Whit Stillman needs to make more films. His trademark satiric and witty banter is so often mimicked by screenwriters today, and so rarely equaled. Supposedly, he has had numerous projects in the works since his last film, The Last Days of Disco (1998), but each has been derailed by financial difficulties and all have fallen through. And so there we have it. One of the most brilliant screenwriters of our time can't get a film financed, and we are the ones missing out.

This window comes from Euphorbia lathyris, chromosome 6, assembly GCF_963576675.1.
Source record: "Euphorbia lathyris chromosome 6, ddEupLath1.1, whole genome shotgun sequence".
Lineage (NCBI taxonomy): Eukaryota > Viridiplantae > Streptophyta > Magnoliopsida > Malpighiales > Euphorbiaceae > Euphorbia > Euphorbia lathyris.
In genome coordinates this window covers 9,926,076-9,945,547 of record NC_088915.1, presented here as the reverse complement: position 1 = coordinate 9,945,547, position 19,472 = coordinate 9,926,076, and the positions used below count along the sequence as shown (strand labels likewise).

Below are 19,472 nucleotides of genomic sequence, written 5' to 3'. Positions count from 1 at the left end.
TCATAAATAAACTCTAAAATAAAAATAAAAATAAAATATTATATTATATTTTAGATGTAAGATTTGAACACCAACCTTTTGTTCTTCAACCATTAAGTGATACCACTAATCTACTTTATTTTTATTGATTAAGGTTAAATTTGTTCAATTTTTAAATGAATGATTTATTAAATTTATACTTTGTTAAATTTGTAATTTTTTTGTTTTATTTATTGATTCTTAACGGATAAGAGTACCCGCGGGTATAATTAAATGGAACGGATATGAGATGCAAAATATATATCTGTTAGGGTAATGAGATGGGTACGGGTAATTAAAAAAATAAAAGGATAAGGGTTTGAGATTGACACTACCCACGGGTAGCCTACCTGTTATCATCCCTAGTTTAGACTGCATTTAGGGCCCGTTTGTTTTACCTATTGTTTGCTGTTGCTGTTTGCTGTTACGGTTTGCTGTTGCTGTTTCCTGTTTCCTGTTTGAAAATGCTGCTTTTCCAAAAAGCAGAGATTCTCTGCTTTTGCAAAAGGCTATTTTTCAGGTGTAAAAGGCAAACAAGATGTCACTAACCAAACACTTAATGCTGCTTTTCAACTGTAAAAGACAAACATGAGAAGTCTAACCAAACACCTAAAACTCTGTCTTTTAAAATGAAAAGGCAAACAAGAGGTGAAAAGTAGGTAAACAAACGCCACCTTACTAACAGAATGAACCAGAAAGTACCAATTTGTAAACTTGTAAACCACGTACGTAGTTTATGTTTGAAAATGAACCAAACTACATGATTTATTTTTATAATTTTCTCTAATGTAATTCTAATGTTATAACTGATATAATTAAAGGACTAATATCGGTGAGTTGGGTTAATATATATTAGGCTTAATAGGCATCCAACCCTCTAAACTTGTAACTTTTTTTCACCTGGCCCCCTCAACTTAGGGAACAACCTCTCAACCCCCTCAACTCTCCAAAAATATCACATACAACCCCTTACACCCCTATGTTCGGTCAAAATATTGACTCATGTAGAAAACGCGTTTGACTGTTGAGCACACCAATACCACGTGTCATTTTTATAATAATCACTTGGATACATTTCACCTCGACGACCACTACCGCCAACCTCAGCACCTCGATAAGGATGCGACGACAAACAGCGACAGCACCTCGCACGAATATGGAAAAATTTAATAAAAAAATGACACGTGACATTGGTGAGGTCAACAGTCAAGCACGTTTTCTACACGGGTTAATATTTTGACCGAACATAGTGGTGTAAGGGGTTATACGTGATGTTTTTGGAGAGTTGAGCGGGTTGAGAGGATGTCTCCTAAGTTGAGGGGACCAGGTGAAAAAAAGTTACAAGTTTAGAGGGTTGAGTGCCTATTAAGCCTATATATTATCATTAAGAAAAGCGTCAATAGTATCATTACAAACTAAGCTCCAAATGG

Stillman's self-financed debut, Metropolitan (1989), told the story of a group of college-aged socialites who welcome an "underclass" outsider into their group, and earned an Academy Award nomination for Best Screenplay. He followed that with Barcelona, about two American cousins who find love and political disharmony while in Spain. Stillman's three films are all loosely autobiographical, and, thematically and stylistically, all three feel very similar despite having distinctly different plot lines. His style of writing is just so stimulating, and so funny, he makes it easy to relate to the un-relatable. The characters that he creates are often cold, callous and self-centered, but there is always an emotional touch that keeps them from becoming completely obnoxious. Although he only has three (finished) films, it's a hell of an oeuvre -- and it's completely inexplicable that he hasn't been able to get a film made in over 10 years. My fingers are crossed that Damsels in Distress, listed on his IMDB page, actually gets made, and doesn't become another victim of completely dumbfounding studio incompetence.